Friday, August 19, 2016

Stranger Things - Episode 5 review

Taking my birthday to watch more episodes quickly. Remember, I review but I don't recap; there are great recaps all over.

General Notes:
Acting: Harbour, Ryder, Heaton, and Wolfhard were all good to great. Matarazzo stood out - the kid was great in this one. McLaughlin, Havens, and Keery are great journeyman actors and have good instincts - I really like Havens; the man will be a 'HITG' before you know it. Brown was great in the flashbacks but struggled in the contemporary scenes with how little she has to work with.
  And Dyer. That girl. She had a few good scenes, holding out hope.... Perhaps she is finding her feet, perhaps her issue is direction? Let us hope she isn't just doing a head fake.

Cinematography: I knew Ives was back before I looked at IMDB. His style isn't intrusive (quite the opposite) but it is distinctive; like Lindsey Buckingham on guitar. The cinematography keeps being great and the use of light was very good in this one.

Editing: Unfortunately, I also immediately saw that Ross was editing. While there is nothing wrong with his editing and use of jarring cuts, I prefer a less intrusive editing style. Hell, I think he deserves a big action movie where his style would rock. But here I am damning him with the faint praise of 3.5 out of 4 stars

Directing: The Duffers are back so the kids are in general better directed, which has its own problems (see below). Great directing overall and, well, you'll see my issue.


Characters: Hopper got some great scenes in both ep.4 and in this one, showing he is decisive and damn near foolhardy. Also, it seems you do not want him to punch you. Jonathan got some solid development showing both a hidden intelligence and resentment of those who have been judging him. He also is quick to accept reality and come to his mother's side. Nancy got some nice growth, although it turns out the character is rather bleak and cynical. Mr. Clarke gets a great scene where he reveals he is a D&D nerd, a decent science geek, and a good teacher. Very fun.
  Lonnie turns out to be a rather bigger scumbag than we thought, but Joyce knows she has people who believe her, by the end. Dustin gets some great scenes, as does Mike. But Lucas....
  I mentioned previously that Lucas is turning into a rather unlikeable character and initially attributed this to directing. Nope; the Duffers are back and he is worse, not just verbally abusing his own friends but physically threatening them.
  While we learn a great deal more about Eleven's backstory (which was gripping) she is not yet developing very much. The difference is that backstory is to flesh out where a character starts in the arc of the story. Slow reveal of backstory can add depth to ongoing development but does not replace it!

Story: Hopper learning about kids in the lab, seeing the evil tree, and then waking up in his trailer? I loved it, it reminded me of the very best of the paranoid conspiracy movies of the '70's/'80's, like I mentioned last time. Him tearing up his place, then Joyce's, and finding bugs reminded me of The Conversation, the involvement of damn near everyone in the government is like Capricorn One, the overall paranoia is very Parallax Finding out that seemingly every place is bugged....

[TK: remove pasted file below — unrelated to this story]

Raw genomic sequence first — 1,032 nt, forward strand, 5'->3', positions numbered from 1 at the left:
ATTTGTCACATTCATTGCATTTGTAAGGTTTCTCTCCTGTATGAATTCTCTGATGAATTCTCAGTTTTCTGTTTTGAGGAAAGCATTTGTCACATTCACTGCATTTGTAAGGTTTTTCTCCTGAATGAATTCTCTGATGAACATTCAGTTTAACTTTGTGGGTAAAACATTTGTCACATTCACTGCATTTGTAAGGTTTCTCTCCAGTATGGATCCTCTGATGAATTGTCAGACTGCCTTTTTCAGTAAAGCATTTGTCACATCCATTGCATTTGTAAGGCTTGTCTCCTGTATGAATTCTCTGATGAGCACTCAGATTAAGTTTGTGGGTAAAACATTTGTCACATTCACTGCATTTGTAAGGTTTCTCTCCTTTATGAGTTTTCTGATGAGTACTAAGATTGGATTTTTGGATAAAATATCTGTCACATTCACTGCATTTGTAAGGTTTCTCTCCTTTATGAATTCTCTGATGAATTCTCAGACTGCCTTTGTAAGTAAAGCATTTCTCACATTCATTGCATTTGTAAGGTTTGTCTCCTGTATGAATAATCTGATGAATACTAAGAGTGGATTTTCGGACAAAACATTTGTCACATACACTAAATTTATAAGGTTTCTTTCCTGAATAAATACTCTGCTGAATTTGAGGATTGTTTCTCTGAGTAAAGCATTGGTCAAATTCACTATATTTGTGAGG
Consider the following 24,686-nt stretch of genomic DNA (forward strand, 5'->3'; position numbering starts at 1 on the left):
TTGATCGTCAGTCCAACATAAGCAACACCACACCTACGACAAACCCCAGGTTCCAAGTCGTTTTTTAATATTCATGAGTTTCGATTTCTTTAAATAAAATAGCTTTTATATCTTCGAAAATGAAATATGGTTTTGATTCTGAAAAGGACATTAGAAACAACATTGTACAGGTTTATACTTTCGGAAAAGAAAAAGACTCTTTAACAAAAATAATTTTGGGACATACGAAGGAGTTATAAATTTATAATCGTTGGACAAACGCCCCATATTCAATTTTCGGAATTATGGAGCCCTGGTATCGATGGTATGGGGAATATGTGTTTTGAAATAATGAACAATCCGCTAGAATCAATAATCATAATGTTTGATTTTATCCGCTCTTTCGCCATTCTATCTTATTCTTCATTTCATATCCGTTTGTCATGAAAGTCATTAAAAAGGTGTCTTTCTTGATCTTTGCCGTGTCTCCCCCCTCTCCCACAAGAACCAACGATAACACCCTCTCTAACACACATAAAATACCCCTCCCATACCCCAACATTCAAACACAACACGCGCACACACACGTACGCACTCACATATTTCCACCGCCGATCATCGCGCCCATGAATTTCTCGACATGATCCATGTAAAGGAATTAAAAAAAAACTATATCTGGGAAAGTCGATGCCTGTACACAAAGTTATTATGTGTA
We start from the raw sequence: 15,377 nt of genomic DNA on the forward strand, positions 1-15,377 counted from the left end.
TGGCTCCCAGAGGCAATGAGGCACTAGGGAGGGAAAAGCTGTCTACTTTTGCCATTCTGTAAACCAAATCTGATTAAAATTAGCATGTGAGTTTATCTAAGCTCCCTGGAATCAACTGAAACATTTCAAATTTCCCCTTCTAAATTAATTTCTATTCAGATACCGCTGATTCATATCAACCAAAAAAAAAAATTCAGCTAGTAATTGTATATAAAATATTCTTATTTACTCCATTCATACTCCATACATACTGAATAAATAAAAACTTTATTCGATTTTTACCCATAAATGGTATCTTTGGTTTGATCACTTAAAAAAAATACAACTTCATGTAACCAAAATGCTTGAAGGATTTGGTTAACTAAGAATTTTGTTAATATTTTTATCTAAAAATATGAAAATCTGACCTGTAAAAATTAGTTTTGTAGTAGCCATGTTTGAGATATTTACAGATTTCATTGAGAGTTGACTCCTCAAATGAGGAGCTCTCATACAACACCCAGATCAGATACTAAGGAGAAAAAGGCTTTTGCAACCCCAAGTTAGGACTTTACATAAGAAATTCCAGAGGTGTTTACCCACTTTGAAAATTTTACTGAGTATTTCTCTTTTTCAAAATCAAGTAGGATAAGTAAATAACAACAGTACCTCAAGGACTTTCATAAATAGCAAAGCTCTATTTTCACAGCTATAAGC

Sidenote: I was in electronic warfare for military intelligence for 8 years. When the entire 'the NSA is listening to everything' stories came out my neighbor asked me why I wasn't freaked out. I told him I thought everyone just knew already.
The 'Vale of Shadows' seems to be a replacement/alternate name for the Plane of Shadow, which is a ton of fun for us.
  The 'let's go find Will' bits for both the kids and Jonathan/Nancy was interested, if marred by more drama than action. I am getting annoyed by how the boys, supposedly smart and curious, keep making the idiotic mistake of not asking Eleven what she knows. I mean, she is right there, obviously willing to help in general, and capable of speech. Why aren't they asking her more questions? OK, she is leading them in circles, why not ask her 'why'? It is getting ridiculous, in my opinion. These guys are rpg'ers, we ask questions.
  And the bit with Nancy and Jonathan started out promising, then - bleh. Jonathan was good throughout, written and acted very naturalistically and realistically, even with some bitterness seeping out. Nancy just suddenly opens up her darkest fears of her family to a guy she barely knows? Odd. She climbs into a tree that is deeper than it is in diameter and doesn't tell Jonathan? Unlikely.
  Don't get me started on the entire 'girl picks up weapon, is preternaturally good with it' bullshit, either. It is the laziest of lazy writing. Want her to have the gun? Point out she is a wee lass and thus it makes sense that she has it.
  And - a protagonist does, indeed, go through a gate into the Plane of Sha... Uh, the Vale of Shadows.

Notes: The Evil Dead was already big in Indiana in 1982-1983 because the Raimis are from southern Detroit, the premiere was in Detroit, and it even hit some theaters in the area. And when Fangoria started talking about it in late '82 it really exploded!
The shout-outs to Stephen King's The Body and to Carpenter's the THing were great fun.
I was rght; the lab, Will's house, and Steve's house are all close together, meaning the monster has a limited range.

-Nancy gets away; it is too soon for a showdown and if she dies she needs to redeem herself, first.
-Nancy and Jonathan will continue to bond, even though they just emotionally chewed on each other.
-That Nancy gets to redeem herself
-That Lucas gets a more sympathetic portrayal
-That Hopper gets to one-punch more bad guys

No comments:

Post a Comment